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Transcriptome-Based HPV Assay Shows Correlation With High-Grade Cytology

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NEW YORK – Colposcopies and cervical biopsies can be intimidating, as well as painful and costly, but are often the best way for detecting cervical cancer or precancerous cervical lesions because less invasive diagnostic methods aren't as accurate or predictive. 

But researchers in France have developed a sequencing-based test that detects transcription levels of certain genes in high-risk human papillomavirus subtypes, and preliminary evaluations suggest it might someday serve as a surrogate for pathology and reduce unnecessary testing.

The new assay, called HPV RNA-Seq, was described earlier this month in the Journal of Molecular Diagnostics. It detects high-risk HPV subtypes but also provides additional molecular markers of precancerous cells, specifically using the number of sequencing reads at specific early and late HPV transcripts as a biomarker for high-grade pathologies.

According to Marc Eliot, an author of the study and a researcher at the Institute Pasteur, "HPV RNA-Seq is the first test that combines the sensitivity of HPV genotyping assays … with a good positive predictive value for the detection of precancerous lesions, comparable to cytology.

Eloit and his colleagues in the Pathogen Discovery Laboratory, Biology of Infection Unit, Bioinformatics and Biostatistics Hub, and the French Human Papillomavirus Reference Laboratory at Institut Pasteur — as well as colleagues at other hospitals in France who participated in the research — believe tests like the one they've developed may someday obviate the need for cytological analysis.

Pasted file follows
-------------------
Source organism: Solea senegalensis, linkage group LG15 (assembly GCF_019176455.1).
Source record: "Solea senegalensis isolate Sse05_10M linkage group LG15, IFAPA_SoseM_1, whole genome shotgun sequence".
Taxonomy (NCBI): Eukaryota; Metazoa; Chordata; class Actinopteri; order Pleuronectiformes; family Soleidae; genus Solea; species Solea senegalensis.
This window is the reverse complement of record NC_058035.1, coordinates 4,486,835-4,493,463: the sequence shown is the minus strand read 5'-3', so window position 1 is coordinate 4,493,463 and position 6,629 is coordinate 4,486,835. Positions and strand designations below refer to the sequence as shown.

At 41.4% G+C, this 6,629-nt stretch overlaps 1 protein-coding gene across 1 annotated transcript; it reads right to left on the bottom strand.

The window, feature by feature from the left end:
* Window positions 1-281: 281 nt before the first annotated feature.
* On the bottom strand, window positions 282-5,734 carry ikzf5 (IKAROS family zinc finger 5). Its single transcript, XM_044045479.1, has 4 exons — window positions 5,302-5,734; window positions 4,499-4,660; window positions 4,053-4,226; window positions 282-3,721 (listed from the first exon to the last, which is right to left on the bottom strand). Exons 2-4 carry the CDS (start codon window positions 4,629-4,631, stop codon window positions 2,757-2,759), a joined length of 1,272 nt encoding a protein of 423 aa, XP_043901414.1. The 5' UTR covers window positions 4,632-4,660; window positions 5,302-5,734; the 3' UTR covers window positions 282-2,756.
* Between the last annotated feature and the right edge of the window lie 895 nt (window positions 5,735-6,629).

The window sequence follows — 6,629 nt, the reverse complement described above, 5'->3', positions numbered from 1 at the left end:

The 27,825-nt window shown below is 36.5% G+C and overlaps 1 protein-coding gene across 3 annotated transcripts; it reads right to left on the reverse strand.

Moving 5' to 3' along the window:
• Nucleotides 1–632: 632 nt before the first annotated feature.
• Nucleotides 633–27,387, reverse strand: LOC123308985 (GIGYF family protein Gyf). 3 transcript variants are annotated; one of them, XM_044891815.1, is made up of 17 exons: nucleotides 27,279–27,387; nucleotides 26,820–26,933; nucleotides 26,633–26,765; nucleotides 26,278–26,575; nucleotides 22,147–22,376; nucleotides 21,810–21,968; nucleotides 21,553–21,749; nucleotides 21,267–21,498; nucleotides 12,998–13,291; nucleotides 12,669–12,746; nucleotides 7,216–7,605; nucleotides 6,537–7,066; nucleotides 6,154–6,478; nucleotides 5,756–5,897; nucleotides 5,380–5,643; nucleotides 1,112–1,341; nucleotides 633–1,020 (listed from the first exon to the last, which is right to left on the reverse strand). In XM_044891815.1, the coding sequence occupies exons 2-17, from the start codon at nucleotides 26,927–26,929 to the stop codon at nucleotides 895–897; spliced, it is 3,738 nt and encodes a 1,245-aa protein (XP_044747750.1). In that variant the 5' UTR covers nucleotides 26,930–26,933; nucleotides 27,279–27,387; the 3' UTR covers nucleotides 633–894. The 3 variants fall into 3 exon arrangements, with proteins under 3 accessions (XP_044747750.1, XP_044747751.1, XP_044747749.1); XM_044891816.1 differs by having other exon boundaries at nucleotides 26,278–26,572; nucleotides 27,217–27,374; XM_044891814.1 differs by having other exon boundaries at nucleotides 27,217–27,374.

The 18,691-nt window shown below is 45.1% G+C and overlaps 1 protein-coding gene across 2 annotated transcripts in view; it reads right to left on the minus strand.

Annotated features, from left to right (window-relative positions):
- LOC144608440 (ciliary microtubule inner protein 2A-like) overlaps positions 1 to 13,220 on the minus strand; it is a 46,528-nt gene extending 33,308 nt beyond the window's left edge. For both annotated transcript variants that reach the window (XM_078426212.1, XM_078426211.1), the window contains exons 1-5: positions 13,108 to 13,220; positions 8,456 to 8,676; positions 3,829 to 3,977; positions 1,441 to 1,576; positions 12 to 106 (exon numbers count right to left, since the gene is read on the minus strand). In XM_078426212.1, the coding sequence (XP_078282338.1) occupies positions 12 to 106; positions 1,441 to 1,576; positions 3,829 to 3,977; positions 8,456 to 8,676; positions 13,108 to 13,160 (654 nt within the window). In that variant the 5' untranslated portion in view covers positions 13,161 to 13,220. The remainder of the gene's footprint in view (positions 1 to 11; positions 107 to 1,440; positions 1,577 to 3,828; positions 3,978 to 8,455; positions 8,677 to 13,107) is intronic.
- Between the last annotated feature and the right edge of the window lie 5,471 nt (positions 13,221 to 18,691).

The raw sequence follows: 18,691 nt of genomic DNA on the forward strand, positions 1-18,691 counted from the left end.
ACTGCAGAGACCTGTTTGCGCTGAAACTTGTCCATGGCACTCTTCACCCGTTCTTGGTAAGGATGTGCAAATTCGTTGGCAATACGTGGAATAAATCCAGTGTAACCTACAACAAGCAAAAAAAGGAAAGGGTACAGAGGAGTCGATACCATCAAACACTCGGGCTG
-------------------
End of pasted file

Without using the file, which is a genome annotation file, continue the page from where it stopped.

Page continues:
The HPV RNA-Seq test consists of multiplexed RT-PCR coupled with next-generation amplicon sequencing that can be performed on Thermo Fisher Scientific's Ion Torrent platforms or Illumina's systems. It uses a custom AmpliSeq panel designed for both the Ion Torrent PGM and Ion Proton instruments. In total, 750 target sequences are included in the panel, amplified with a pool of 525 unique primers, according to the JMD study.

"The originality lies in the fact that the whole HPV transcriptome is amplified and sequenced, as opposed to current molecular tests in which only one or two genes or transcripts are detected," Eloit explained in an email.

This approach made it possible "to take a snapshot of the population of viral mRNA" and to define a model based on a combination of reads that reflected the biology of the virus, which was then correlated to the evolution of cervical lesions, he said.

There are 16 high-risk strains of HPV that are thought to cause more than 99 percent of all cervical cancers. However, simply detecting a high-risk strain does not mean someone is on the path to developing cancer. Infection is quite common among young women while cervical cancer is rare at younger ages, and most infections can be cleared within a year by a women's own immune system.